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Assessment of WATCHMAN™ Device in Patients Unsuitable for Oral Anticoagulation (ASAP-TOO)

Research area:
Principal investigator:
James Choi, MD
Type of study:

Study synopsis:
The ASAP-TOO study is a prospective, randomized, multi-center, global investigation to establish the safety and effectiveness of the WATCHMAN Left Atrial Appendage Closure Device for subjects with non-valvular atrial fibrillation who are deemed not suitable for anti-coagulation therapy to reduce the risk of stroke. Subjects are randomized in a ratio of 2 Device to 1 Control to receive the WATCHMAN LAA closure device or the control treatment of single antiplatelet medication or no medication at the discretion of the study physician (Control). All randomized subjects will follow the protocol required tests and assessments at each scheduled follow-up visit.

“The ASAP-TOO trial is a new ongoing actively enrolling study which looks at the use of a Left Atrial Appendage (LAA) closure technique in atrial fibrillation (AFib) patients who cannot take anticoagulation at all. These are patients who potentially may derive the greatest stroke prevention benefit from LAA closure. LAA closure is a relatively new procedure which reduces the risk of stroke in patients with AFib. The device being studied is currently the only FDA approved device for this use in the USA. In particular, when compared against anticoagulation with Coumadin, LAA closure with this device reduces the risk of severe debilitating stroke. Currently LAA closure with the device is primarily used in those patients with AFib who cannot take long term anticoagulation for various reasons, usually bleeding. Typically, participants in the study will be required to be on anticoagulation for at least 45 days after device implantation.” Dr. James Choi, principal investigator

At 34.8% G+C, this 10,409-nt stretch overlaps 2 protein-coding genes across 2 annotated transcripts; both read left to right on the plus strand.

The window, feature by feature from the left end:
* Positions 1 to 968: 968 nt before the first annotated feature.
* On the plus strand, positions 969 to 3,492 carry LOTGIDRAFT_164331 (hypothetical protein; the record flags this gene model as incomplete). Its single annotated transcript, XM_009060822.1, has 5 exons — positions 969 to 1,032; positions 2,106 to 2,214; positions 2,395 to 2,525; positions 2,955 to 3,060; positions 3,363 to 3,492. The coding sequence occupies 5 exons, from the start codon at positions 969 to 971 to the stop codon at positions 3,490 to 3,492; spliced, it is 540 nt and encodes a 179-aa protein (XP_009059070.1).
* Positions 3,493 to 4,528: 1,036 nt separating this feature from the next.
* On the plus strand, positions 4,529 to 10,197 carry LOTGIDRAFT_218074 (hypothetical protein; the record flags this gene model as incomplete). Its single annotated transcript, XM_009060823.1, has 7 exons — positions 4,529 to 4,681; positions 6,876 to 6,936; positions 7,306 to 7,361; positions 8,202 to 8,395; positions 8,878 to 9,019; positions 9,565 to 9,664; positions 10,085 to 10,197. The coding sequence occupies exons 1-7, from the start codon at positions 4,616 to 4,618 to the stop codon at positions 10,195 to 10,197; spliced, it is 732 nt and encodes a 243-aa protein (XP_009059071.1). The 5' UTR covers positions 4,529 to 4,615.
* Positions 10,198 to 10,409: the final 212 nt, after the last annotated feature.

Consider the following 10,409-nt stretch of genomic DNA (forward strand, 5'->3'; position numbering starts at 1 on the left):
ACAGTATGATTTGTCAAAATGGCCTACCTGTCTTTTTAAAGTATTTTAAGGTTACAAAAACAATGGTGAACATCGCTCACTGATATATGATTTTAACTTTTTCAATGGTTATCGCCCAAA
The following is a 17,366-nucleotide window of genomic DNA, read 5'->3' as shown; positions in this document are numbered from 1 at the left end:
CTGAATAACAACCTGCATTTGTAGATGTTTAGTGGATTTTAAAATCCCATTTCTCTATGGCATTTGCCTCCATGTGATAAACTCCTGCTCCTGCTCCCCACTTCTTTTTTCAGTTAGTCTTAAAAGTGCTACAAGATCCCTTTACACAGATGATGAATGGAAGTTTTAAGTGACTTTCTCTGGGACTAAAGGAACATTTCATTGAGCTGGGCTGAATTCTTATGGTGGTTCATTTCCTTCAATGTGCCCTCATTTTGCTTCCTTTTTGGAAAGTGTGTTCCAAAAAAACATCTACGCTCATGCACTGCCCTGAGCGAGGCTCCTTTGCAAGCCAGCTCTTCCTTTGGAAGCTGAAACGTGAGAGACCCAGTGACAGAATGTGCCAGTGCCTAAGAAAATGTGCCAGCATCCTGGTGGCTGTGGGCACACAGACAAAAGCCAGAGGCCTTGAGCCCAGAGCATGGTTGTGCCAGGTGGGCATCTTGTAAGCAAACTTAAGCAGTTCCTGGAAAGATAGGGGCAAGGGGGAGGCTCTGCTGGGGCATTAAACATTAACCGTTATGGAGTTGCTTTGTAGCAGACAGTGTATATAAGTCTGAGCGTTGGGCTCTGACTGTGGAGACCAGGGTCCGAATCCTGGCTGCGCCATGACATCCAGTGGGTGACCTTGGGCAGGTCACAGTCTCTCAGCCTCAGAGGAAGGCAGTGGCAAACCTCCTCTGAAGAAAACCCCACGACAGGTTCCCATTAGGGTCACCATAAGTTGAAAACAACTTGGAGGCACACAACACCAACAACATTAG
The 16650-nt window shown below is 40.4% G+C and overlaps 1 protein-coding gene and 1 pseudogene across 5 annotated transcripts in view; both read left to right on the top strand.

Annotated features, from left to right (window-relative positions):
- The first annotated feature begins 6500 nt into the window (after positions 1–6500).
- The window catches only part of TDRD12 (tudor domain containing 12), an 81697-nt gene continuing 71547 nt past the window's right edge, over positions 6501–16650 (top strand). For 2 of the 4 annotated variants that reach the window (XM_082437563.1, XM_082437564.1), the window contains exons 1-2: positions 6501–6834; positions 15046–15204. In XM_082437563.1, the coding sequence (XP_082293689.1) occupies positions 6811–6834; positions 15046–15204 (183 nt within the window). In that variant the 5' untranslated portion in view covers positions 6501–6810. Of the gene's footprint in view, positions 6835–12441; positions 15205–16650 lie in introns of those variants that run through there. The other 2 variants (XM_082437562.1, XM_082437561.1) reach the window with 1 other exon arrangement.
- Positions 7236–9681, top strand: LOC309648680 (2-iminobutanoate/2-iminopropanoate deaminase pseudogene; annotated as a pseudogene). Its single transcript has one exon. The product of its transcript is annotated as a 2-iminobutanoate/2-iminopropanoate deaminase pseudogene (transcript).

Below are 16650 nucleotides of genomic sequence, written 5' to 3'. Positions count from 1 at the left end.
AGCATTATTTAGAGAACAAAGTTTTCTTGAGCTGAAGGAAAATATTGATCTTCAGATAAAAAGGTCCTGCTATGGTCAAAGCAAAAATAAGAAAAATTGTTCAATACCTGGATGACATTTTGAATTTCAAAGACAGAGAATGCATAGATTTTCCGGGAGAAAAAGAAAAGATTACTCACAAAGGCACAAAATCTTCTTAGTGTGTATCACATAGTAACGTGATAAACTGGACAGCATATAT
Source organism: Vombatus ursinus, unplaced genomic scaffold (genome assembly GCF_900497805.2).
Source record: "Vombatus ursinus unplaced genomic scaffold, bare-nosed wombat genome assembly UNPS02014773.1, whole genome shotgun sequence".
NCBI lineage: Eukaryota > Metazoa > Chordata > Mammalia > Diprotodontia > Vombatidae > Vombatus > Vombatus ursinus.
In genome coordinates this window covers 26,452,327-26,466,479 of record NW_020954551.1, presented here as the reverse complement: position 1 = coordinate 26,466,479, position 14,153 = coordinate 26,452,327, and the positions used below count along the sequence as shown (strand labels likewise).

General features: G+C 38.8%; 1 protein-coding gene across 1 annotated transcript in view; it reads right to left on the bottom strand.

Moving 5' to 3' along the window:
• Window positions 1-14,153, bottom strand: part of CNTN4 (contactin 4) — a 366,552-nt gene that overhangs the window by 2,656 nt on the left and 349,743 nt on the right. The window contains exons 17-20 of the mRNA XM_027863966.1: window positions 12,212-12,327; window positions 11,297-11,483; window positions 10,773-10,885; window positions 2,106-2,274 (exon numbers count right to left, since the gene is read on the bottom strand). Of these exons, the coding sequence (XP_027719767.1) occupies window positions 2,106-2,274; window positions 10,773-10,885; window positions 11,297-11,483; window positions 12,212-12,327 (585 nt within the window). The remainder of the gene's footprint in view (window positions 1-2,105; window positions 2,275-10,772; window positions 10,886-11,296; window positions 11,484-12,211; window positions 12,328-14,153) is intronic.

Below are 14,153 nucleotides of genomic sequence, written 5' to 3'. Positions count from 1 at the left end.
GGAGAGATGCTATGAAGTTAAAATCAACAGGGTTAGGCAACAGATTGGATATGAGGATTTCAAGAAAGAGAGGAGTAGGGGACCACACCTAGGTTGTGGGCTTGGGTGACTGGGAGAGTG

Study objective:
The study will compare participants with atrial fibrillation and who are unsuitable for anticoagulation treated with the WATCHMAN LAAC device implant (including modified post-implant drug regimen) to those who a treated with single antiplatelet therapy or no therapy at the discretion of the study physician. The primary seven-day device/procedural safety endpoint is the combined rate of death, ischemic stroke, systemic embolism and complications requiring major cardiovascular or endovascular intervention. The primary efficacy endpoint is the comparison of time to first event of ischemic stroke and systemic embolism.

Main/critical inclusion and exclusion criteria: A complete list of inclusion and exclusion criteria can be found at

Study contact:
Jennifer Cruthis,, 214.820.3319

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